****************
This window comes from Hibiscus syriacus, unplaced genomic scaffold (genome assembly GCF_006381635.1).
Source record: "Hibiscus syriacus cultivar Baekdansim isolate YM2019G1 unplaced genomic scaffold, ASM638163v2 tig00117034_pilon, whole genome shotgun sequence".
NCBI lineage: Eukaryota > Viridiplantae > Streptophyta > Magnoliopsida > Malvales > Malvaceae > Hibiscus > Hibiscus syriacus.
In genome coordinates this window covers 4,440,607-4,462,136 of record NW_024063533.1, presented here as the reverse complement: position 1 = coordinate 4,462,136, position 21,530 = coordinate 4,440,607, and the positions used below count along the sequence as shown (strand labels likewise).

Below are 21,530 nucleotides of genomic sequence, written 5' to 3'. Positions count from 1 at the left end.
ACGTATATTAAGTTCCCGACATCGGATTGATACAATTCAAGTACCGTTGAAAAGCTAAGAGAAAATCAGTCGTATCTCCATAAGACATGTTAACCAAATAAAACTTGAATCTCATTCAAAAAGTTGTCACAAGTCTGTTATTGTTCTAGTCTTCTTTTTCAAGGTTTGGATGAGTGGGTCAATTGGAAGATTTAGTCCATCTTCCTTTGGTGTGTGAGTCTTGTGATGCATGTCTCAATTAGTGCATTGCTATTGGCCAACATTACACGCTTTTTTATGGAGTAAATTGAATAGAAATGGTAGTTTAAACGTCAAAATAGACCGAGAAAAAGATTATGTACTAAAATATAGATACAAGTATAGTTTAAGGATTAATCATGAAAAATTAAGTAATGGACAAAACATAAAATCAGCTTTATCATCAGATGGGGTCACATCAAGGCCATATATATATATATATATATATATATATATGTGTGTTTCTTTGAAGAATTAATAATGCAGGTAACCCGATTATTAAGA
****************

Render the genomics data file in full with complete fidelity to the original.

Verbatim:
This window comes from Hibiscus syriacus, unplaced genomic scaffold (genome assembly GCF_006381635.1).
Source record: "Hibiscus syriacus cultivar Baekdansim isolate YM2019G1 unplaced genomic scaffold, ASM638163v2 tig00117034_pilon, whole genome shotgun sequence".
NCBI lineage: Eukaryota > Viridiplantae > Streptophyta > Magnoliopsida > Malvales > Malvaceae > Hibiscus > Hibiscus syriacus.
In genome coordinates this window covers 4,440,607-4,462,136 of record NW_024063533.1, presented here as the reverse complement: position 1 = coordinate 4,462,136, position 21,530 = coordinate 4,440,607, and the positions used below count along the sequence as shown (strand labels likewise).

Below are 21,530 nucleotides of genomic sequence, written 5' to 3'. Positions count from 1 at the left end.
ACGTATATTAAGTTCCCGACATCGGATTGATACAATTCAAGTACCGTTGAAAAGCTAAGAGAAAATCAGTCGTATCTCCATAAGACATGTTAACCAAATAAAACTTGAATCTCATTCAAAAAGTTGTCACAAGTCTGTTATTGTTCTAGTCTTCTTTTTCAAGGTTTGGATGAGTGGGTCAATTGGAAGATTTAGTCCATCTTCCTTTGGTGTGTGAGTCTTGTGATGCATGTCTCAATTAGTGCATTGCTATTGGCCAACATTACACGCTTTTTTATGGAGTAAATTGAATAGAAATGGTAGTTTAAACGTCAAAATAGACCGAGAAAAAGATTATGTACTAAAATATAGATACAAGTATAGTTTAAGGATTAATCATGAAAAATTAAGTAATGGACAAAACATAAAATCAGCTTTATCATCAGATGGGGTCACATCAAGGCCATATATATATATATATATATATATATATATGTGTGTTTCTTTGAAGAATTAATAATGCAGGTAACCCGATTATTAAGA